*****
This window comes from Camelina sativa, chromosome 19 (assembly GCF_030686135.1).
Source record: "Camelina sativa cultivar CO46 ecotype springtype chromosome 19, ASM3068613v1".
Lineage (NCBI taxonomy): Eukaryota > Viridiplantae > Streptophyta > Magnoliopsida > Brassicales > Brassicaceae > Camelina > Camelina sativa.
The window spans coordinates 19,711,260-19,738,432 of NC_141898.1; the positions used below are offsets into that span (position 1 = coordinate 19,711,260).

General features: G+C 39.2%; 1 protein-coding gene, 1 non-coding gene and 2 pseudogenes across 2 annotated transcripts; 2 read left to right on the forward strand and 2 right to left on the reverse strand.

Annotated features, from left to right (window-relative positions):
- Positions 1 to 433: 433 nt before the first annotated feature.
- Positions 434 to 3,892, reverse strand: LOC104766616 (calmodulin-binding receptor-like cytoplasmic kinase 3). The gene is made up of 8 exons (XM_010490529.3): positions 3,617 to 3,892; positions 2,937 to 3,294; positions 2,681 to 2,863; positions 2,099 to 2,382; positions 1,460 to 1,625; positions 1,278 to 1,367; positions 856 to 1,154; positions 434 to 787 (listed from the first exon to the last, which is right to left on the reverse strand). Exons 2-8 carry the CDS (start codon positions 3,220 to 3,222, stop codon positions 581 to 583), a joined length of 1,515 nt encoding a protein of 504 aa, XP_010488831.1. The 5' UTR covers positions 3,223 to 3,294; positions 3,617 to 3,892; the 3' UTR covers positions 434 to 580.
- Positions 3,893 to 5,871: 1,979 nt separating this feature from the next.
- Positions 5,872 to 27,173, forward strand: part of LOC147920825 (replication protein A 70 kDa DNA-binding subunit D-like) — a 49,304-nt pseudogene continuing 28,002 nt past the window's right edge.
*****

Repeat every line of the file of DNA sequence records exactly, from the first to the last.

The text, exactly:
This window comes from Camelina sativa, chromosome 19 (assembly GCF_030686135.1).
Source record: "Camelina sativa cultivar CO46 ecotype springtype chromosome 19, ASM3068613v1".
Lineage (NCBI taxonomy): Eukaryota > Viridiplantae > Streptophyta > Magnoliopsida > Brassicales > Brassicaceae > Camelina > Camelina sativa.
The window spans coordinates 19,711,260-19,738,432 of NC_141898.1; the positions used below are offsets into that span (position 1 = coordinate 19,711,260).

General features: G+C 39.2%; 1 protein-coding gene, 1 non-coding gene and 2 pseudogenes across 2 annotated transcripts; 2 read left to right on the forward strand and 2 right to left on the reverse strand.

Annotated features, from left to right (window-relative positions):
- Positions 1 to 433: 433 nt before the first annotated feature.
- Positions 434 to 3,892, reverse strand: LOC104766616 (calmodulin-binding receptor-like cytoplasmic kinase 3). The gene is made up of 8 exons (XM_010490529.3): positions 3,617 to 3,892; positions 2,937 to 3,294; positions 2,681 to 2,863; positions 2,099 to 2,382; positions 1,460 to 1,625; positions 1,278 to 1,367; positions 856 to 1,154; positions 434 to 787 (listed from the first exon to the last, which is right to left on the reverse strand). Exons 2-8 carry the CDS (start codon positions 3,220 to 3,222, stop codon positions 581 to 583), a joined length of 1,515 nt encoding a protein of 504 aa, XP_010488831.1. The 5' UTR covers positions 3,223 to 3,294; positions 3,617 to 3,892; the 3' UTR covers positions 434 to 580.
- Positions 3,893 to 5,871: 1,979 nt separating this feature from the next.
- Positions 5,872 to 27,173, forward strand: part of LOC147920825 (replication protein A 70 kDa DNA-binding subunit D-like) — a 49,304-nt pseudogene continuing 28,002 nt past the window's right edge.